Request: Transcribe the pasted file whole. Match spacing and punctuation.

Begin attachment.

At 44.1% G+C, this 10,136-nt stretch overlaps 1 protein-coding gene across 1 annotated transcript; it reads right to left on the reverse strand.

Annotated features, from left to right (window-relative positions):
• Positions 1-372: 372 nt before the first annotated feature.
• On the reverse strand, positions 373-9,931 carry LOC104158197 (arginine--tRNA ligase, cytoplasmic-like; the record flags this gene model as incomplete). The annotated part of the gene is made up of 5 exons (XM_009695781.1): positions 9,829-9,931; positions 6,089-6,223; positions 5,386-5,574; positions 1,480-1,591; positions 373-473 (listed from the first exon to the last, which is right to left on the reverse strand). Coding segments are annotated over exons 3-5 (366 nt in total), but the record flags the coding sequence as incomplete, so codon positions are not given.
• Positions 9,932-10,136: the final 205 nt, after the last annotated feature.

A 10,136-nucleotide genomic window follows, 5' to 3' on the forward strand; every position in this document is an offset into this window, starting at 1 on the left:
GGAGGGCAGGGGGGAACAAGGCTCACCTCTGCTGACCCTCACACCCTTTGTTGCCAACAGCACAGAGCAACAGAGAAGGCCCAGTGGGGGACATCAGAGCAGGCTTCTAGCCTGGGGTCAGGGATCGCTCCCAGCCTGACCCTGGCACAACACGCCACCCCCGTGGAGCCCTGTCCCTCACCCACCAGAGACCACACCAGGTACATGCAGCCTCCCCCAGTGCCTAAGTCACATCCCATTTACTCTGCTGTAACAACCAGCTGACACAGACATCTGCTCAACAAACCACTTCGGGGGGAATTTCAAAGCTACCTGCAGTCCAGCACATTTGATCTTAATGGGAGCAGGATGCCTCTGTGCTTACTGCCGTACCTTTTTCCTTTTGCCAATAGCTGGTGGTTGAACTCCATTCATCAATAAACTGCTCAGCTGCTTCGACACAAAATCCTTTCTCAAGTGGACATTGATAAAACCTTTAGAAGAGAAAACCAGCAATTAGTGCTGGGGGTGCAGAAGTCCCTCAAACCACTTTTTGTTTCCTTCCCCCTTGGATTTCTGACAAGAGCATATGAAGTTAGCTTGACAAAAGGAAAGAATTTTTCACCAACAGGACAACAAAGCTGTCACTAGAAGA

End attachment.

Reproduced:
At 44.1% G+C, this 10,136-nt stretch overlaps 1 protein-coding gene across 1 annotated transcript; it reads right to left on the reverse strand.

Annotated features, from left to right (window-relative positions):
• Positions 1-372: 372 nt before the first annotated feature.
• On the reverse strand, positions 373-9,931 carry LOC104158197 (arginine--tRNA ligase, cytoplasmic-like; the record flags this gene model as incomplete). The annotated part of the gene is made up of 5 exons (XM_009695781.1): positions 9,829-9,931; positions 6,089-6,223; positions 5,386-5,574; positions 1,480-1,591; positions 373-473 (listed from the first exon to the last, which is right to left on the reverse strand). Coding segments are annotated over exons 3-5 (366 nt in total), but the record flags the coding sequence as incomplete, so codon positions are not given.
• Positions 9,932-10,136: the final 205 nt, after the last annotated feature.

A 10,136-nucleotide genomic window follows, 5' to 3' on the forward strand; every position in this document is an offset into this window, starting at 1 on the left:
GGAGGGCAGGGGGGAACAAGGCTCACCTCTGCTGACCCTCACACCCTTTGTTGCCAACAGCACAGAGCAACAGAGAAGGCCCAGTGGGGGACATCAGAGCAGGCTTCTAGCCTGGGGTCAGGGATCGCTCCCAGCCTGACCCTGGCACAACACGCCACCCCCGTGGAGCCCTGTCCCTCACCCACCAGAGACCACACCAGGTACATGCAGCCTCCCCCAGTGCCTAAGTCACATCCCATTTACTCTGCTGTAACAACCAGCTGACACAGACATCTGCTCAACAAACCACTTCGGGGGGAATTTCAAAGCTACCTGCAGTCCAGCACATTTGATCTTAATGGGAGCAGGATGCCTCTGTGCTTACTGCCGTACCTTTTTCCTTTTGCCAATAGCTGGTGGTTGAACTCCATTCATCAATAAACTGCTCAGCTGCTTCGACACAAAATCCTTTCTCAAGTGGACATTGATAAAACCTTTAGAAGAGAAAACCAGCAATTAGTGCTGGGGGTGCAGAAGTCCCTCAAACCACTTTTTGTTTCCTTCCCCCTTGGATTTCTGACAAGAGCATATGAAGTTAGCTTGACAAAAGGAAAGAATTTTTCACCAACAGGACAACAAAGCTGTCACTAGAAGA